I took a bit of time over the last week to have a good look at the new cultural plan that the Cultural Task Force recently released and, I have to say, it’s an excellent look at the state of things here in Summerland and presents quite a few really great suggestions for how to move things forward in a positive direction, culturally, for our town.
The report talks about five strategic directions that have been established to help shape and guide the future of the arts here in Summerland.
They are: Reflect Summerland’s cultural values in municipal decisions and projects; Establish an administrative framework to support the arts, heritage and culture; Enhance public spaces and cultural places; Build on community strengths and assets; Connect the community with better accessibility, inclusiveness and coordination.
These five strategic directions alone, if properly executed, could do wonders to not only help the arts and cultural community here in Summerland, but would actually be great for the community as a whole.
It can be very easy to simply see the arts as something that only those who produce arts are interested in and even easier to forget that most people, in some way, shape or form, also benefit quite a lot from them.
Think of all the great concerts you’ve seen or books you’ve read over the years. You may not have had any part in their creation, but your enjoyment is just as crucial to the survival of the arts (such as whether or not the creator decides they want to keep creating).
For me, I think the last one probably the most important piece of all of this.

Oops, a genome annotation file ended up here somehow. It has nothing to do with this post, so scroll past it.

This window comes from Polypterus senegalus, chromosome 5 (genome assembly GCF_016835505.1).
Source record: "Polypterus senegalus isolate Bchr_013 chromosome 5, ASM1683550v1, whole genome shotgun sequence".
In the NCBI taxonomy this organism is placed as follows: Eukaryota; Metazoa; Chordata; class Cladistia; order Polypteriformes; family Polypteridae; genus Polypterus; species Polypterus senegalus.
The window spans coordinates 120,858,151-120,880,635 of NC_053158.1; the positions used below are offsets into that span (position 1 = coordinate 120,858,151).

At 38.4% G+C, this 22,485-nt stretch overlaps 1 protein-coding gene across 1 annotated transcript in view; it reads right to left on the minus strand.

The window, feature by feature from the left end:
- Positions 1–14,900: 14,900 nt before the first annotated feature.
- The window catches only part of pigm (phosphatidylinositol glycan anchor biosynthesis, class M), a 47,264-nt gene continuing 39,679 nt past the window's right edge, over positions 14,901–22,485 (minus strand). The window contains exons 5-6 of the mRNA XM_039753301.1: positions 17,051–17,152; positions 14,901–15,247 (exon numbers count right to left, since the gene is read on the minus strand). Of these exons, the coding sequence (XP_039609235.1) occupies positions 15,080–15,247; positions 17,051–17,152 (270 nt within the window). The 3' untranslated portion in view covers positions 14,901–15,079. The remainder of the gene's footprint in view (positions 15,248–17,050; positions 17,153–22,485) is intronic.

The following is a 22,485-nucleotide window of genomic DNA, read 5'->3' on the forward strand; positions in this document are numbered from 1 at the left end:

Connecting the community to the arts, be it through making it easier to get to some of the more out of the way spots (like wineries or the Kettle Valley Steam Train) or simply by creating a spot where people can go to find out about all things arts and culture happening around town is a very critical piece of the puzzle.
A community can’t support the arts, if they can’t get to them and, more important still, a community can’t support the arts if they don’t know what is happening, when it’s happening and where it’s happening.
One of the things that is discussed in the Cultural Plan is a central location for arts and cultural happenings in the city.
This is a fantastic idea.
I’ve been writing this column for a little over a year now and I can tell you from this experience that, at times, it’s very hard to figure out what’s happening around town, and I’m actively looking.
For those who don’t know of the handful of spots to find out the goings on, it has to be downright impossible to find anything.
Having a central calendar of events that is easy to find, possibly even with a separate website will make all the difference in the world.
Burying it deep in the district website structure won’t really help anyone, neither will including it on the Arts Council’s page unless the address ends up being something like happenings.summerlandarts.com.
The easier it is to find, the more people will use it.
I look forward to seeing how this Cultural Plan is adopted going forward and would like to thank all those involved in sorting through the 2,300 comments that came in during this process.
It was no easy task and the end result has a lot of potential for growing arts and culture here in Summerland.
Douglas Paton is a Summerland writer and musician. If you know of a local arts and culture event, contact him at firstname.lastname@example.org.